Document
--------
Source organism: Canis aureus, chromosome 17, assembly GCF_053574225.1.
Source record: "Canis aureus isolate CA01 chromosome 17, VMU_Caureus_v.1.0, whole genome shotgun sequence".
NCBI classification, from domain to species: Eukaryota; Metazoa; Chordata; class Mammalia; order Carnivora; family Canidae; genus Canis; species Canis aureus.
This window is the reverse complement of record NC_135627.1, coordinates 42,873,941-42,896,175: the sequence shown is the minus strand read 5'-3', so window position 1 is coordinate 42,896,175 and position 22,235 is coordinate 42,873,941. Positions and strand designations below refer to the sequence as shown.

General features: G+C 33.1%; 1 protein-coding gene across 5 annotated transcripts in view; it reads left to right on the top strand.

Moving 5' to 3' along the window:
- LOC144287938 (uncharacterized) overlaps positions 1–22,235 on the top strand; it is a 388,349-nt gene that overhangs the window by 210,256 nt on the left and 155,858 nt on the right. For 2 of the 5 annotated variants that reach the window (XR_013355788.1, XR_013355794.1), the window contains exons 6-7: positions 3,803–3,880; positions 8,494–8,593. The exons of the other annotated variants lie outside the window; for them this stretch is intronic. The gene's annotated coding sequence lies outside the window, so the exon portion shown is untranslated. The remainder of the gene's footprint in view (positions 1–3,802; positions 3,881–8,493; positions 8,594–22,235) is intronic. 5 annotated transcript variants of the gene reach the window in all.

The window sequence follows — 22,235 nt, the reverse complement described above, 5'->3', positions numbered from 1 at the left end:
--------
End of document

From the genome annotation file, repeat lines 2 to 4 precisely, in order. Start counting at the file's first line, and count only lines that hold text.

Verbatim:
Source record: "Canis aureus isolate CA01 chromosome 17, VMU_Caureus_v.1.0, whole genome shotgun sequence".
NCBI classification, from domain to species: Eukaryota; Metazoa; Chordata; class Mammalia; order Carnivora; family Canidae; genus Canis; species Canis aureus.
This window is the reverse complement of record NC_135627.1, coordinates 42,873,941-42,896,175: the sequence shown is the minus strand read 5'-3', so window position 1 is coordinate 42,896,175 and position 22,235 is coordinate 42,873,941. Positions and strand designations below refer to the sequence as shown.